see , the train is coming

b. : to look about

stood up and fired his pistol in the air, and the naked Indians came out on the shore to see — Meridel Le Sueur


a. : to have the power of sight : have vision

whereas I was blind, now I see — Jn 9:25 (Authorized Version)

he sees poorly with his left eye

b. : to apprehend objects by sight

it was so foggy that he could hardly see

c. : to perceive objects as if by sight

the butterfly lightness that was teaching his fingers to see — Marcia Davenport


a. : to grasp something mentally : have insight : understand

this fundamental bias of all thinking … is what enables us to see , gives thought its real use — H.J.Muller

b. : to take note

these aren't ordinary trout, you see — Corey Ford

c. : consider , think

when can I finish this — let me see


a. : to make investigation or inquiry

you'll see about the rates, won't you — Agnes S. Turnbull

b. : to arrive at a conclusion through observation and experience

I can't give you an answer yet, but we shall see


behold , descry , espy , view , survey , observe , notice , remark , note , perceive , discern : see is broad and general and may stand for any of the other words here

I see you

I see it

behold may be used in situations involving awe, grandeur, or dignity, with suggestions of observant, complete vision

it was on a dreary night of November that I beheld the accomplishment of my toils — Mary W. Shelley

Grecian spectators … when they beheld the innumerable Persian host crossing the Hellespont — George Grote

descry may suggest watchful, careful scanning and observation of the distant or the difficult to view

on a superb day he can descry Greenwich, 28 miles away — New Yorker

espy is similar in suggestion to descry but is more likely to be used to refer to the obscure or covert

flowers we espy beside the torrent growing, flowers that peep forth from many a cleft and chink — William Wordsworth

on these analogies it is not altogether fantastic to espy … the ghost of a Minoan universal church — A.J.Toynbee

view may designate an overall or comprehensive looking at a subject, often from a specific or particular position or in a specific or peculiar way

the little chapel … the white dove … green tufted islands … the youth had long been viewing these pleasant things — John Keats

the effort is an interesting one if you view it in terms of the techniques of political symbolism — Max Lerner

survey , in this sense, may be used in reference to a broad view from a high point or may designate a comprehensive examination of a subject with careful consideration of its salient points

am monarch of all I survey — William Cowper

had plenty of leisure now, day in, day out, to survey her life as a tract of country traversed — Victoria Sackville-West

observe may suggest careful, heedful attention directed and sustained

a genuine scientific process — the play of intellect and imagination around a few fragments of observed fact — Havelock Ellis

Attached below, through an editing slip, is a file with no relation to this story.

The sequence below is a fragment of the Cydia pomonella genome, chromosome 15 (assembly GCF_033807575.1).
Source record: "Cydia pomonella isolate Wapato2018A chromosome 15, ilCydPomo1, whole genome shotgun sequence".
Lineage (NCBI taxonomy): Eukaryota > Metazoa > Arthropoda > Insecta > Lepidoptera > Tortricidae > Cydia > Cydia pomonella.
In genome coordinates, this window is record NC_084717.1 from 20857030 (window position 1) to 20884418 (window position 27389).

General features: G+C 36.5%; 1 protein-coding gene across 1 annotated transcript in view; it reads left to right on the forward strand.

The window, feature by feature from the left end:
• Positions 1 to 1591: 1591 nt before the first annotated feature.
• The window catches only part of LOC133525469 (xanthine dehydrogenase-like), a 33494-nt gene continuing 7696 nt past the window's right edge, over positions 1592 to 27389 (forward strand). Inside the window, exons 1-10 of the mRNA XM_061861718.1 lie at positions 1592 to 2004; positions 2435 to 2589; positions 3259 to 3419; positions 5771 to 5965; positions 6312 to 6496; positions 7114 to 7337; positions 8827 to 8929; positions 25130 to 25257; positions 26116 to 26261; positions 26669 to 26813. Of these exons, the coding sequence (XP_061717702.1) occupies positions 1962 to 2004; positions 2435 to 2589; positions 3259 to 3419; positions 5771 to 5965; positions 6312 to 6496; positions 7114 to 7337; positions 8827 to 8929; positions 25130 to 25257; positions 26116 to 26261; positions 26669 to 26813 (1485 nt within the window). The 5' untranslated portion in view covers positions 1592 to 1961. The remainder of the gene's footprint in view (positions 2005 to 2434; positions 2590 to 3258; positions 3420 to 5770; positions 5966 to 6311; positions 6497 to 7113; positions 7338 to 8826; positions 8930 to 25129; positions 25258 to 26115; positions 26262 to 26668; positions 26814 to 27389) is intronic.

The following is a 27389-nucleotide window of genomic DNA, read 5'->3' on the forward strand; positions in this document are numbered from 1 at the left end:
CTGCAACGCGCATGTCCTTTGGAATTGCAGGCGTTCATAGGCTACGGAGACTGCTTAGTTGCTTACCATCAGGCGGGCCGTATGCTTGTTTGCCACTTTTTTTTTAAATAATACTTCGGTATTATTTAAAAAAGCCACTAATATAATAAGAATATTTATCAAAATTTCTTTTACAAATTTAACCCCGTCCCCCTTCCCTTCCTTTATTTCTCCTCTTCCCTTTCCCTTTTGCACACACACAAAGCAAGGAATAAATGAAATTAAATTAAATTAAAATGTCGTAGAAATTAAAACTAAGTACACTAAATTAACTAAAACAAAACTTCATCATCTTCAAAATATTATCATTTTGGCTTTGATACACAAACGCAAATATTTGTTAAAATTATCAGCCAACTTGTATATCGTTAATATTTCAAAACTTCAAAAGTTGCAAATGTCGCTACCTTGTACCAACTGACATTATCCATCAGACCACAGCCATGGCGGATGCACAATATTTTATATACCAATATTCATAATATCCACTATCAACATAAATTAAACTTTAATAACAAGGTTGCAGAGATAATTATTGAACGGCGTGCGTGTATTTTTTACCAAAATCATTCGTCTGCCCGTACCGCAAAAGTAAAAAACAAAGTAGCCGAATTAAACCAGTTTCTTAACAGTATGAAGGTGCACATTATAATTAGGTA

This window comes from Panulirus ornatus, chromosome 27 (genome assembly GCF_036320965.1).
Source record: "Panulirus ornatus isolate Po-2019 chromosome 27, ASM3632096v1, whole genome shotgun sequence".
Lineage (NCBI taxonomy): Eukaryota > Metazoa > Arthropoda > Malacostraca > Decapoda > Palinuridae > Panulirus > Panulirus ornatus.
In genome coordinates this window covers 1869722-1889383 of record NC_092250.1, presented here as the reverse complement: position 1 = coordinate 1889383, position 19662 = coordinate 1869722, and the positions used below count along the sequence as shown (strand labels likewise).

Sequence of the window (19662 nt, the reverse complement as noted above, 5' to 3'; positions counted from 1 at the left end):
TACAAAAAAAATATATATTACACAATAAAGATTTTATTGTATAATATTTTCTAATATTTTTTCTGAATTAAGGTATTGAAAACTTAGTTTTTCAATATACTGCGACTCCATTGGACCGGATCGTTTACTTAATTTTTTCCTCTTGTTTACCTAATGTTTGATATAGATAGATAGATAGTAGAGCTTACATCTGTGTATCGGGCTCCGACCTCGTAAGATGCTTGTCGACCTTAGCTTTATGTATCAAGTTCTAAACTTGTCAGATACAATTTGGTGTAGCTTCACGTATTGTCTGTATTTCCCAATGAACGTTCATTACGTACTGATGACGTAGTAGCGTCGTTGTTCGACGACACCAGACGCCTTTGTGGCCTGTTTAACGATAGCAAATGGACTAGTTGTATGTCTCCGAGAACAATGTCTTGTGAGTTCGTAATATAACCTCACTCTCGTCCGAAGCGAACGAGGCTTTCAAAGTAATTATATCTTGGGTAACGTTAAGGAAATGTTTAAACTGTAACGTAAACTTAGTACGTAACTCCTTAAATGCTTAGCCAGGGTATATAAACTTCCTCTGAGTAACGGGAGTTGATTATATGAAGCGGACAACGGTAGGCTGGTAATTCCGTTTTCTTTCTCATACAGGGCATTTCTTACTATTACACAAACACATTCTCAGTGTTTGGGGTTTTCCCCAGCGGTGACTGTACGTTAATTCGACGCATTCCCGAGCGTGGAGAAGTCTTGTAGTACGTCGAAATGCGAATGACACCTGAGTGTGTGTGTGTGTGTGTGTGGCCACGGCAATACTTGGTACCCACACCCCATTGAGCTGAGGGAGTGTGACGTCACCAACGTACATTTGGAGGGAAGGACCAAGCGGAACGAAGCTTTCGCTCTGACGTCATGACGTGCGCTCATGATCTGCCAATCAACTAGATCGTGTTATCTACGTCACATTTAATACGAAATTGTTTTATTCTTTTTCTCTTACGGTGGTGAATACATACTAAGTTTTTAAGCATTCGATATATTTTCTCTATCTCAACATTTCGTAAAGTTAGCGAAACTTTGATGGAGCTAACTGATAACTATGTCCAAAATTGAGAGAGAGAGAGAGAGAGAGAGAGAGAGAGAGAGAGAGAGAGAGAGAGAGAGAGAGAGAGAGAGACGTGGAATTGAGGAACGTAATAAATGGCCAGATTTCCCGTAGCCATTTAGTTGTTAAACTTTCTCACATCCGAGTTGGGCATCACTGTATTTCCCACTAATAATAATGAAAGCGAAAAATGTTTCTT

the Navy is observing the new programs in the Army and Air Force with interest — Atlantic

notice may suggest careful observation and intention to record or remember

if we tried to notice all the ways in which the idea of beauty has been corrupted — Irving Babbitt

remark and note mean to see or sense and to record or make a mental note

I remarked their English accents — James Joyce

believed that the artist should not number the streaks of the tulip but should remark general properties and large appearances — F.W.Hilles

in these brilliant and gifted inhabitants … one may note a number of characteristics — Geoffrey Bruun

writers are perhaps the best of travelers, since their sharpened senses seize and note impressions — F.B.Millett

perceive may combine the notions of seeing or sensing and of recognizing and realizing

his lightning dashes from image to image, so quick that we are unable at first to perceive the points of contact — C.D.Lewis

what a great novelist at his best perceives in human nature — Bernard De Voto

discern may apply to seeing or perceiving identities or differences which are not immediately obvious

never for a moment discerned that there was in him anything out of the ordinary — W.S.Maugham


see , look , and watch can all mean to perceive something by means of the eyes. see stresses the reception of the visual impression

see clearly with a telescope

have the power of seeing

look stresses the directing of the eyes to something in order to see

look and see the man leave

turn suddenly to look at the man

watch implies a persistent observing or the following of something with the eyes in order to observe fully

watch what a child is up to

a cat watching a mouse

- see about

- see after

- see daylight

- see for

- see one's way

- see red

- see the elephant

- see through

- see to

- see to it

II. noun

( -s )

Etymology: Middle English se, see, from Old French se, sed, sie seat, throne, see, from Latin sedes seat; akin to Latin sedēre to sit — more at sit


a. archaic : cathedra

b. : a church containing a cathedra : cathedral

c. : a seat or center of the power or authority of a bishop : a diocesan center


a. : the rank, office, power, or authority of a bishop

the see of Rome

b. : the jurisdiction (as a diocese or province) of a bishop

Webster's New International English Dictionary.      Новый международный словарь английского языка Webster.